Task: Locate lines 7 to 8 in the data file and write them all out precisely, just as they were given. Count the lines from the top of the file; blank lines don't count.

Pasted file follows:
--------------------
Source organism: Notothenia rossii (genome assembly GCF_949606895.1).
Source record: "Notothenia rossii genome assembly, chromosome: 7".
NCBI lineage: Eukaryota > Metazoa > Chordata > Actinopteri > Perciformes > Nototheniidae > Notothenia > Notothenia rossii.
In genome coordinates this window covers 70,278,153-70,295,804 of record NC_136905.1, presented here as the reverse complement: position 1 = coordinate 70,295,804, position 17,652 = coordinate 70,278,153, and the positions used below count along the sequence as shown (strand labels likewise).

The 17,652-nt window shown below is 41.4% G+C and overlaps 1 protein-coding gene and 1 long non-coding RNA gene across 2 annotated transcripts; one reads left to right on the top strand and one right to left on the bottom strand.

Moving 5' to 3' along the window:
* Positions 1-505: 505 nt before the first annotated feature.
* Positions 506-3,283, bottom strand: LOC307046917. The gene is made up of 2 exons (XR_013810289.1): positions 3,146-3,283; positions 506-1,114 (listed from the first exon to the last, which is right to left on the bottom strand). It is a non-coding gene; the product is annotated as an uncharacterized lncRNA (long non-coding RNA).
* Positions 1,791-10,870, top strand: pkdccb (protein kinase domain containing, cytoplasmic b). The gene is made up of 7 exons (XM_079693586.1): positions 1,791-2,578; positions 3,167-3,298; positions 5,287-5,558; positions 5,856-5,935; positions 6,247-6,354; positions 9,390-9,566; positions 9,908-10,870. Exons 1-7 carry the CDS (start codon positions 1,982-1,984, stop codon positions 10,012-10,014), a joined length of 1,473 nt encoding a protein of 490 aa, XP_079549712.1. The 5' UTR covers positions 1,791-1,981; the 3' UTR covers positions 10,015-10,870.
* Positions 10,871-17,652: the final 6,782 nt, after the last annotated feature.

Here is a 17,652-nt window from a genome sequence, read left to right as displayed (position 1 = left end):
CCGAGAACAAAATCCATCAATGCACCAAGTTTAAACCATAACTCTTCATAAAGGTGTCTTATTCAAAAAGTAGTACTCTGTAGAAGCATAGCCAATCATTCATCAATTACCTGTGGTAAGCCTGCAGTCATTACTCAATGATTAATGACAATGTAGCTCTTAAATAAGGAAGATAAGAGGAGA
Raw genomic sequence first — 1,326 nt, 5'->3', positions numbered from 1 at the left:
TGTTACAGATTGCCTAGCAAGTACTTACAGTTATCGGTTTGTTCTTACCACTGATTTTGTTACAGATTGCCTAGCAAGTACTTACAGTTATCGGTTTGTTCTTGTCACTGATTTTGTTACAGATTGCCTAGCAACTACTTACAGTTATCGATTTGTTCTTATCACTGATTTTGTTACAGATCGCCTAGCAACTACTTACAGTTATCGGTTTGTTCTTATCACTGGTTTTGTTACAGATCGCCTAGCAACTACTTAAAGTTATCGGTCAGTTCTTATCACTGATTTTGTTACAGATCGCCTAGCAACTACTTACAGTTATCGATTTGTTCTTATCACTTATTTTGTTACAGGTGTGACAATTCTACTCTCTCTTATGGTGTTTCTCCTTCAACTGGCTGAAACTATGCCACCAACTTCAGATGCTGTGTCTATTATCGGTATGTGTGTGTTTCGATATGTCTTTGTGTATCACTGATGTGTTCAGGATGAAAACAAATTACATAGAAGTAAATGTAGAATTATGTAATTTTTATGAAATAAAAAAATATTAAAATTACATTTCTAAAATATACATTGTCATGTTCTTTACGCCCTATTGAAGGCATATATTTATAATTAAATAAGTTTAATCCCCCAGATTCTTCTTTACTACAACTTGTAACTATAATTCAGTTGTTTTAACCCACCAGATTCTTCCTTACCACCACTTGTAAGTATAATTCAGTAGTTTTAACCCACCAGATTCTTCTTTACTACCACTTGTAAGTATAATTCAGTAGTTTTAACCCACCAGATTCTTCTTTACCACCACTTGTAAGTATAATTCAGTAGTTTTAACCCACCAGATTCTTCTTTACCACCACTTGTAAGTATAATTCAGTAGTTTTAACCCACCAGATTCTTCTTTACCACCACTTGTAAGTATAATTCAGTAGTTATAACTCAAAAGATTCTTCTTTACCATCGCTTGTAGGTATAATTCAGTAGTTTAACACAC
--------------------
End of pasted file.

* Positions 1-505: 505 nt before the first annotated feature.
* Positions 506-3,283, bottom strand: LOC307046917. The gene is made up of 2 exons (XR_013810289.1): positions 3,146-3,283; positions 506-1,114 (listed from the first exon to the last, which is right to left on the bottom strand). It is a non-coding gene; the product is annotated as an uncharacterized lncRNA (long non-coding RNA).